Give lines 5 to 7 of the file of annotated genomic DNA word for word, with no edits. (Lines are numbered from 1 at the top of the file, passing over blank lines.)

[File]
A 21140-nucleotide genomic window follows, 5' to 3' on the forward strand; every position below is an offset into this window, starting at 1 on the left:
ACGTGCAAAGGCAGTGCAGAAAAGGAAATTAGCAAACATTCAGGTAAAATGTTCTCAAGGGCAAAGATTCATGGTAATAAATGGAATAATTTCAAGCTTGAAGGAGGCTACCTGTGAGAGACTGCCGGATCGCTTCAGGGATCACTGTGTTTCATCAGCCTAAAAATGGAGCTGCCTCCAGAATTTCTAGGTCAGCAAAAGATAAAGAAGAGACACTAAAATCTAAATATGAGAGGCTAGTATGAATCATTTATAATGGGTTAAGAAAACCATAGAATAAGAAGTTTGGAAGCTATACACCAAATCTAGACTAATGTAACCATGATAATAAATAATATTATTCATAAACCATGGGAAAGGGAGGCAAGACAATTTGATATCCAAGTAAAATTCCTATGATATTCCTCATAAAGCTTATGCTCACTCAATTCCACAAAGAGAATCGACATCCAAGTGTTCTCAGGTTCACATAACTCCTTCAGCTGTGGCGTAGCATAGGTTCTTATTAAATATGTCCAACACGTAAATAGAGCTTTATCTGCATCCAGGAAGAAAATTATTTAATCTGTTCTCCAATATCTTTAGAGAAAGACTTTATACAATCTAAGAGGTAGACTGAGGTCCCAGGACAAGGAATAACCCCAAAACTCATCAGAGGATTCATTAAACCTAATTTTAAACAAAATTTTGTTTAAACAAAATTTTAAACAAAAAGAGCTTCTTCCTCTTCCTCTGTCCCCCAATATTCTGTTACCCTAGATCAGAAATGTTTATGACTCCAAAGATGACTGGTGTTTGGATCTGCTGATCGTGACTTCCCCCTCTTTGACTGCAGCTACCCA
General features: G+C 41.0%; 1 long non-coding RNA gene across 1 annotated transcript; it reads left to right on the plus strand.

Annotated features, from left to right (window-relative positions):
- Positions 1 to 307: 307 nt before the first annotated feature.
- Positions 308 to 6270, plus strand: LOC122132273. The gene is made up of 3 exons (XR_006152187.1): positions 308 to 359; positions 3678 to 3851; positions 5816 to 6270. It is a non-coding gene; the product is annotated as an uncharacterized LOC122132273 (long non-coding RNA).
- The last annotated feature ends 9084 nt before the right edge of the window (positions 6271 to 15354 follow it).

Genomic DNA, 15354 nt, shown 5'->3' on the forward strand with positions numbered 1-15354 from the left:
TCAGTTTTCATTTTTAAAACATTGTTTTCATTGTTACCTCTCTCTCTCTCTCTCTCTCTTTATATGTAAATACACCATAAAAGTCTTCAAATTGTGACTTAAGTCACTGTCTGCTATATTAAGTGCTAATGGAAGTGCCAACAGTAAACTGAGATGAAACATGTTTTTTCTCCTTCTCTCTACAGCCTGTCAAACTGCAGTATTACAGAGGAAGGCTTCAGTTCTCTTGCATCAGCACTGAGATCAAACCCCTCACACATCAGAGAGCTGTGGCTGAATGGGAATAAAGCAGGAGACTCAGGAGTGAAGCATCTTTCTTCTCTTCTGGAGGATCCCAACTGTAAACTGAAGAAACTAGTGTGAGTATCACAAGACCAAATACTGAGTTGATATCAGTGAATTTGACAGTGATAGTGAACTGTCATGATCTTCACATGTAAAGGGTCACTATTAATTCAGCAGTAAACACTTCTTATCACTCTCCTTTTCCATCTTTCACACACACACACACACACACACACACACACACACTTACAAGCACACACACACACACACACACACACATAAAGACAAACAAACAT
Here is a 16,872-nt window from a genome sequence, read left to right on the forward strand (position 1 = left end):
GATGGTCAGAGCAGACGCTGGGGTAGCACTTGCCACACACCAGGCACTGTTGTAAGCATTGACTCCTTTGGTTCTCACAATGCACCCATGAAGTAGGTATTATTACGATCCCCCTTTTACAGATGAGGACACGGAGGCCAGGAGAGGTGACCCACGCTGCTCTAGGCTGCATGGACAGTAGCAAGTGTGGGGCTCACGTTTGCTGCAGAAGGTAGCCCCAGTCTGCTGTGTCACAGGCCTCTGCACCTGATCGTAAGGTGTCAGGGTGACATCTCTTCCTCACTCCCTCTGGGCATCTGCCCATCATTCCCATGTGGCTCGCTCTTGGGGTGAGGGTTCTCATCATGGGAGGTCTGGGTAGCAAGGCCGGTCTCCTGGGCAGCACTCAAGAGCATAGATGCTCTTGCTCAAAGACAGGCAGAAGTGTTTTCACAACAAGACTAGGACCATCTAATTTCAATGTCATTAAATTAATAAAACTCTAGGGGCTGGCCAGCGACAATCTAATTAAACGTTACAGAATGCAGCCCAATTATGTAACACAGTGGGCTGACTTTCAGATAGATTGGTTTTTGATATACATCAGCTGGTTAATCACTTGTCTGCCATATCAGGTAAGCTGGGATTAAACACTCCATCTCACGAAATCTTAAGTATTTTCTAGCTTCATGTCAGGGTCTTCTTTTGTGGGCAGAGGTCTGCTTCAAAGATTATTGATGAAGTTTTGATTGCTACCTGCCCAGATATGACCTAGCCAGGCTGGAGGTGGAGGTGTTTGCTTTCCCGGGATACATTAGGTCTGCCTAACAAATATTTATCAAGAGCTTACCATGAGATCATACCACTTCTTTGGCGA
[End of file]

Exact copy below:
- Positions 1 to 307: 307 nt before the first annotated feature.
- Positions 308 to 6270, plus strand: LOC122132273. The gene is made up of 3 exons (XR_006152187.1): positions 308 to 359; positions 3678 to 3851; positions 5816 to 6270. It is a non-coding gene; the product is annotated as an uncharacterized LOC122132273 (long non-coding RNA).
- The last annotated feature ends 9084 nt before the right edge of the window (positions 6271 to 15354 follow it).